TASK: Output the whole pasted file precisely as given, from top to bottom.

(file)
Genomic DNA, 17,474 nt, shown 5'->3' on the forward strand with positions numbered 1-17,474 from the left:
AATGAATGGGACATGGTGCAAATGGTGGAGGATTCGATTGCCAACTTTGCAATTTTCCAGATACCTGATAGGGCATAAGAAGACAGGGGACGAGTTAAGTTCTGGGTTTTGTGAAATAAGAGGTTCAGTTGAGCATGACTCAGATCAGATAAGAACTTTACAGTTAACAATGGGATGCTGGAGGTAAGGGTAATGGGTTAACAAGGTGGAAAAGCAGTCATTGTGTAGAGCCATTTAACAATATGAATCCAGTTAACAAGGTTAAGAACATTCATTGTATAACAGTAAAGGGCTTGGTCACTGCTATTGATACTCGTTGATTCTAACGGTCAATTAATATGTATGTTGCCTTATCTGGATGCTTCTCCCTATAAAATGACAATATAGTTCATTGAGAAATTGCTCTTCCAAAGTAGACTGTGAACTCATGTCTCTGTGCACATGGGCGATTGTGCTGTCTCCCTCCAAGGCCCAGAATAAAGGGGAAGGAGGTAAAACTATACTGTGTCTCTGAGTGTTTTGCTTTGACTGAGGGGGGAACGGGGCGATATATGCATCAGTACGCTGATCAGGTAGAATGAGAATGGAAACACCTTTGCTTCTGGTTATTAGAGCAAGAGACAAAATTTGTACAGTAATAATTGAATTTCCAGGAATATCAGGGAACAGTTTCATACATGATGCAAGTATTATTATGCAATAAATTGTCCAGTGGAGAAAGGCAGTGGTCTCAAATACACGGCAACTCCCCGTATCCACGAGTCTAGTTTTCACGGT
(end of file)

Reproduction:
Genomic DNA, 17,474 nt, shown 5'->3' on the forward strand with positions numbered 1-17,474 from the left:
AATGAATGGGACATGGTGCAAATGGTGGAGGATTCGATTGCCAACTTTGCAATTTTCCAGATACCTGATAGGGCATAAGAAGACAGGGGACGAGTTAAGTTCTGGGTTTTGTGAAATAAGAGGTTCAGTTGAGCATGACTCAGATCAGATAAGAACTTTACAGTTAACAATGGGATGCTGGAGGTAAGGGTAATGGGTTAACAAGGTGGAAAAGCAGTCATTGTGTAGAGCCATTTAACAATATGAATCCAGTTAACAAGGTTAAGAACATTCATTGTATAACAGTAAAGGGCTTGGTCACTGCTATTGATACTCGTTGATTCTAACGGTCAATTAATATGTATGTTGCCTTATCTGGATGCTTCTCCCTATAAAATGACAATATAGTTCATTGAGAAATTGCTCTTCCAAAGTAGACTGTGAACTCATGTCTCTGTGCACATGGGCGATTGTGCTGTCTCCCTCCAAGGCCCAGAATAAAGGGGAAGGAGGTAAAACTATACTGTGTCTCTGAGTGTTTTGCTTTGACTGAGGGGGGAACGGGGCGATATATGCATCAGTACGCTGATCAGGTAGAATGAGAATGGAAACACCTTTGCTTCTGGTTATTAGAGCAAGAGACAAAATTTGTACAGTAATAATTGAATTTCCAGGAATATCAGGGAACAGTTTCATACATGATGCAAGTATTATTATGCAATAAATTGTCCAGTGGAGAAAGGCAGTGGTCTCAAATACACGGCAACTCCCCGTATCCACGAGTCTAGTTTTCACGGT